Four Lions – Review
January 5, 2011 14 Comments
Directed by Christopher Morris. Starring Kayvan Novak, Nigel Lindsay, Riz Ahmed
Chris Morris is probably not a very well-known figure outside of the UK. The English comedian, writer, actor and director is famous in his own country for his controversial radio programmes and television sketches.
Four Lions is his first feature film but it does suffer from that feeling of a made-for-TV type of product, both in its look, its format and its construction. It is essentially a series of sketches some of which are more successful than others, but as a whole it’s not as strong and coherent film as it wants to be.
Apparently it was originally rejected by both the BBC and Channel 4 as being too controversial, and you can easily see why. The plot tells of a group of inept suicide bombers and it’s clearly a subject anyone would normally stir well away from, especially in a comedy.
“Four Lions” is undoubtedly provocative and certainly quite a brave film, unfortunately that doesn’t necessarily make it a good one and in the end you can’t help feeling a sense of superficiality to the whole thing: it is an honorable but failed attempt.
The main problem is to do with its comic depiction of his main characters which veers not just toward the parody but the slapstick. This clownish approach makes it all a little bit too over simplistic and doesn’t ring quite true as it probably should. It’s hard to believe that somebody like Omar, the main character (Rix Ahmed, the only actor worth watching in the whole film) would actually decide to “work” or even just associate himself with anyone so stupid like all those people in his group.
What Chris Morris is trying to do is to make the terrorists look like regular guys, likeable people and not just real monsters. However by treating them like silly idiots, it diminishes the message of the film and any emotional response the audience could have towards them. So one side you have touching (and yet uncomfortable) scenes like the moment where Omar tells the story of his version to the “Lion King” to his son. On the other hand you get moments which could be straight out a Mr Bean sketch, undermining everything he’s done before and, above all, our suspension of disbelief . These two “styles” don’t necessarily glue together as a film.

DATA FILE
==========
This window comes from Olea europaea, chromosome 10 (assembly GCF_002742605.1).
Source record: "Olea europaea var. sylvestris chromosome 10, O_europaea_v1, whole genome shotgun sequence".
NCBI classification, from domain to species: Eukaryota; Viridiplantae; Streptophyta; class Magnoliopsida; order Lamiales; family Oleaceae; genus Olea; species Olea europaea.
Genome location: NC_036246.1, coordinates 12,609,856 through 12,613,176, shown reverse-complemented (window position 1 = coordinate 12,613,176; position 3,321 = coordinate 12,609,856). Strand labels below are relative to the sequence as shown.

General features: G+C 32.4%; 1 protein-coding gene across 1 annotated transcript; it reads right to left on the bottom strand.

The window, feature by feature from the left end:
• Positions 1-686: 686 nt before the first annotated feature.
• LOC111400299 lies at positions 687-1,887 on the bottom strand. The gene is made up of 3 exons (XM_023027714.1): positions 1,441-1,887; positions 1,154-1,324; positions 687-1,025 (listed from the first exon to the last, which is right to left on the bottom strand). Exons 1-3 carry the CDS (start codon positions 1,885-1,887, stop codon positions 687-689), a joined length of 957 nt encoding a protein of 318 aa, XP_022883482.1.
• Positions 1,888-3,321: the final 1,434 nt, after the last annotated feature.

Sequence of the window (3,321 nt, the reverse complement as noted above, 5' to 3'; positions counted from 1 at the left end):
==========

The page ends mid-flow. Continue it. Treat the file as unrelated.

I didn’t find the comedy very funny at all (call me sad, but I don’t think I laughed once) and because of these incongruous way of telling the story, nor I found the film as moving as it was probably trying to be.
On the technical side of things, it’s all done rather on cheap and it shows. There’s nothing remarkable about the photography, the music, or any of the technical aspect of the film, which makes me doubt whether this should have ever been a cinema experience at all.
Furthermore, the thick Sheffield accent and constant British references could even limit its worldwide appeal.
In the end it all comes across just as a brave but very superficial exercise and it’s a real shame because this could have been something quite different, almost life-changing.